This is the only true team event in rodeo – one “header” who ropes the head of the steer and one “heeler” who ropes the heels, or feet, of the steer. Each contestant begins in their respective “roping box” – a three-sided fenced area with a chute containing the steer in the middle. Similar to Steer Wrestling, a breakaway rope or “barrier” is attached to the steer and released once the steer reaches its advantage point The “broken barrier” rule also applies with a 10-second penalty added to the team’s time. Once the steer is out, the header leaves the roping box in pursuit of the steer, roping it around the horns, neck, or a horn-neck combination. He then turns the steer quickly to the left so the heeler has a shot at both of its hind legs. The clock stops when their horses are facing each other and their ropes are pulled tightly. If the heeler catches only one leg, a five-second penalty is added. A fast time in the Team Roping is less than 4 seconds.


Saddle bronc riding is rodeo’s classic event since it derived from the practice of “breaking” or training saddle horses in the Old West. The contestant sits in a standard saddle attached to the back of the horse – but with no saddle horn. For leverage, he holds a thick “rein” or rope that is attached to the horse’s halter, which can only be held with one hand. When the gate swings open, the cowboy must adhere to the “mark-out” rule in which he must have his heels touching the animal above the point of the horse’s shoulders when it makes its first jump. Otherwise, the cowboy will be disqualified and given a “no score.” Synchronization with the horse’s movements earns higher scores. When the horse’s front feet are on the ground, the rider’s heels must be in front of the horse’s shoulders, toes turned out. As the horse resets for its next move, the cowboy brings his heels to the back of the saddle, all the while anticipating the animal’s next jump. If the contestant touches any part of the horse or himself with his free hand during the 8-second ride, he will be disqualified. A high-scoring ride is in the 80s or 90s out of a possible 100 points.


Like many rodeo events, tie-down roping can be traced back to the working ranches of the Old West. The roper begins his run from “roping box,” with a barrier rope across the open front. The box is adjacent to a chute, containing the calf. One end of the breakaway barrier is looped around the calf and released as soon as the calf reaches its advantage point. If the roper beats the calf out of the chute, a 10-second penalty is added to his final time and considered a “broken barrier.” Once the calf is caught by the cowboy’s loop, the horse is trained to come to a stop and pull back to remove any “slack” or extra rope to keep the calf still. The cowboy quickly dismounts and sprints down his rope to the calf and turns the calf by hand, referred to as “flanking”. If the calf is not standing when the cowboy reaches it, he must allow the calf to stand before he proceeds to flank it. Once flanked, the roper ties any three of the animal’s legs together with a “pigging string” – a short looped rope. To signal that his run is complete, the contestant throws his hands in the air. He then remounts his horse and must wait six seconds to ensure that the calf does not kick free. If the calf does not remain tied, the roper receives no time. At San Antonio, a fast run in is less than 7 seconds.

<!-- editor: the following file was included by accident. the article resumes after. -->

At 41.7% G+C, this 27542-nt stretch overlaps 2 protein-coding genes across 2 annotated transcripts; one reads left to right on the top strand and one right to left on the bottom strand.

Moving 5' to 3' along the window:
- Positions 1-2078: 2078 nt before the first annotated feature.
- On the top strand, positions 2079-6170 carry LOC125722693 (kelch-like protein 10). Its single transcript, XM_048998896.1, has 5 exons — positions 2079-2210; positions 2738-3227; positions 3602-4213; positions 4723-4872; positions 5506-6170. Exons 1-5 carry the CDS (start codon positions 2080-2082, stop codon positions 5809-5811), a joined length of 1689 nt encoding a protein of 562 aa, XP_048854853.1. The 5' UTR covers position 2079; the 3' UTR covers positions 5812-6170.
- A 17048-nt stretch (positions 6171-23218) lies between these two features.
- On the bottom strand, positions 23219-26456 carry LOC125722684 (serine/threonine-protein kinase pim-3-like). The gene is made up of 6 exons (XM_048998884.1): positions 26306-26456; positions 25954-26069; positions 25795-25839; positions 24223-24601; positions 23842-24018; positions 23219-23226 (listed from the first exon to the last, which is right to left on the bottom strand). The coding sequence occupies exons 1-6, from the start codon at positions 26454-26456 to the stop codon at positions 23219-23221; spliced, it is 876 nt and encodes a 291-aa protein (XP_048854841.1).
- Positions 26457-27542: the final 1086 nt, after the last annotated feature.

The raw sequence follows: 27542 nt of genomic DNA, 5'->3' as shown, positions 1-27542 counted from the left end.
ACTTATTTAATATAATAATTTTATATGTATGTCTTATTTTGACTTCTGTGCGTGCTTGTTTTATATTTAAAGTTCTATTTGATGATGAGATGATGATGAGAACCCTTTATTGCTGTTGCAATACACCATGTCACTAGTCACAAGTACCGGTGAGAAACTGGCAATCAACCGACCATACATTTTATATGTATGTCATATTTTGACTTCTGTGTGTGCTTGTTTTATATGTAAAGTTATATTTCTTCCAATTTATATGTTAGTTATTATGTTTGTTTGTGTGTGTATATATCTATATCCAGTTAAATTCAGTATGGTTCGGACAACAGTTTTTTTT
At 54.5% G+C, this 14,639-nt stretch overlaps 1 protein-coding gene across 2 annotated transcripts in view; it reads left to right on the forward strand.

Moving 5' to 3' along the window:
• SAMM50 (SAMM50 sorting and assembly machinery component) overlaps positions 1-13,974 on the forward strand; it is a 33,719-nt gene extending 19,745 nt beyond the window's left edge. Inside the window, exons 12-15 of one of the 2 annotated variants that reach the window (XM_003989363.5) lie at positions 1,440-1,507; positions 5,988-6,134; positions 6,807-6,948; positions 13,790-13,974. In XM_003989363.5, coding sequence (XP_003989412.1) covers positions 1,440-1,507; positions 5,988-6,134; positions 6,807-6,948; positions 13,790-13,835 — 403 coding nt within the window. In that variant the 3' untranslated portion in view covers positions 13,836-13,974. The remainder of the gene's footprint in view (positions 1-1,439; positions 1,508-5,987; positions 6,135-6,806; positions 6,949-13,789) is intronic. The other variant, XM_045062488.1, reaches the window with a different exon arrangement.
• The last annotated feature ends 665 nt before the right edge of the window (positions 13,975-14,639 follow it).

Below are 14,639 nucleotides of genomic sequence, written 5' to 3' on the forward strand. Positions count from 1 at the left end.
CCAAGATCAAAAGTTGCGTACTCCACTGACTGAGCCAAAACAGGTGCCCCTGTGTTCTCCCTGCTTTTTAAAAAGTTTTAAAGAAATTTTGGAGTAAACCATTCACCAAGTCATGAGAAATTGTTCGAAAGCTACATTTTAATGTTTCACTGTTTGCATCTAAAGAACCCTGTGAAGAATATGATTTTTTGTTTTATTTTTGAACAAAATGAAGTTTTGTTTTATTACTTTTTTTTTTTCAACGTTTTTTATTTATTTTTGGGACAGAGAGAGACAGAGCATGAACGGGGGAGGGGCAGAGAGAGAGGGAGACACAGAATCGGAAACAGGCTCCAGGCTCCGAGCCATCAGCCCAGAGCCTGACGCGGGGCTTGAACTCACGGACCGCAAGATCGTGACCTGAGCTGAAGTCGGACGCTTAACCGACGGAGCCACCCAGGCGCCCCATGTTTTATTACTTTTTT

Arranged in a triangle, barrel racers must run around all three barrels in a pattern known as a “cloverleaf” being careful not to turn one over. Riders may begin on the left or the right barrel first, but the pattern cannot be broken. Horses must be not only swift, but accurate in their ability to maneuver around the barrels with ease and agility. If the rider or the horse makes contact with a barrel, it can be touched in order to keep it from falling. If not, each fallen barrel adds a penalty of five-seconds to the rider’s final time. The sport is timed to the hundredth of a second. An “electric eye,” or automatic stopwatch serves as the timer on the arena floor and starts and stops once the horse and rider run in front of it. A fast run is less than 14 seconds.


One 2,000 pound animal paired against one 150 pound man ensures an adrenaline rush for those brave enough to climb in the chutes. To stay on, the rider grasps a flat braided rope or “bull rope” which is wrapped around the bull’s chest just behind its front legs. One end of the bull rope, called the “tail”, is threaded through the loop on the other end and fastened around the animal. The rider then wraps the tail around his hand holding the rope, sometimes weaving it through his fingers to further secure his grip. When the chute gate opens riders must stay on for eight seconds, while a twisting, bucking mass of muscle tries anything to buck them off. If the contestant makes contact with the animal or themselves with their free hand, they receive no score. Points are based on rider’s ability to stay on, as well as the bull’s bucking action. Extra points are awarded to those who are controlled enough to spur their bull with one or both of their dulled spurs. A high-scoring ride is in the high 80s or 90s out of a possible 100.